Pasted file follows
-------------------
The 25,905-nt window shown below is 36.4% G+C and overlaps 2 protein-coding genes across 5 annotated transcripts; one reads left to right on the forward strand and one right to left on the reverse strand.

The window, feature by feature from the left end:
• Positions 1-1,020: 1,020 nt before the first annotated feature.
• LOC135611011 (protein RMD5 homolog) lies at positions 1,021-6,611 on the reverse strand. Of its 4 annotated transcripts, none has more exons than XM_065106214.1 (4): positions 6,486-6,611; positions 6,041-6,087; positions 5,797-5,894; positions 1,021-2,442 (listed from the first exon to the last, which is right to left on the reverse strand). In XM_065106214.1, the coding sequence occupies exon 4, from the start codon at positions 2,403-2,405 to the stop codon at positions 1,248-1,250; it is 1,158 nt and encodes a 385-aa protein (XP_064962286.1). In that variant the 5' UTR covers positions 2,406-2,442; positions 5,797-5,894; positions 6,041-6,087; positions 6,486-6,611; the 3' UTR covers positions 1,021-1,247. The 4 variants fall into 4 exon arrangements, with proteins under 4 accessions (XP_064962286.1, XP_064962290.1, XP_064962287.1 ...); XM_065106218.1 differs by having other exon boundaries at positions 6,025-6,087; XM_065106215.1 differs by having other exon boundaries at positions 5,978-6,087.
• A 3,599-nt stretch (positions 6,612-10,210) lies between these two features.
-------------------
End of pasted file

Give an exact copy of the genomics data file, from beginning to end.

The 25,905-nt window shown below is 36.4% G+C and overlaps 2 protein-coding genes across 5 annotated transcripts; one reads left to right on the forward strand and one right to left on the reverse strand.

The window, feature by feature from the left end:
• Positions 1-1,020: 1,020 nt before the first annotated feature.
• LOC135611011 (protein RMD5 homolog) lies at positions 1,021-6,611 on the reverse strand. Of its 4 annotated transcripts, none has more exons than XM_065106214.1 (4): positions 6,486-6,611; positions 6,041-6,087; positions 5,797-5,894; positions 1,021-2,442 (listed from the first exon to the last, which is right to left on the reverse strand). In XM_065106214.1, the coding sequence occupies exon 4, from the start codon at positions 2,403-2,405 to the stop codon at positions 1,248-1,250; it is 1,158 nt and encodes a 385-aa protein (XP_064962286.1). In that variant the 5' UTR covers positions 2,406-2,442; positions 5,797-5,894; positions 6,041-6,087; positions 6,486-6,611; the 3' UTR covers positions 1,021-1,247. The 4 variants fall into 4 exon arrangements, with proteins under 4 accessions (XP_064962286.1, XP_064962290.1, XP_064962287.1 ...); XM_065106218.1 differs by having other exon boundaries at positions 6,025-6,087; XM_065106215.1 differs by having other exon boundaries at positions 5,978-6,087.
• A 3,599-nt stretch (positions 6,612-10,210) lies between these two features.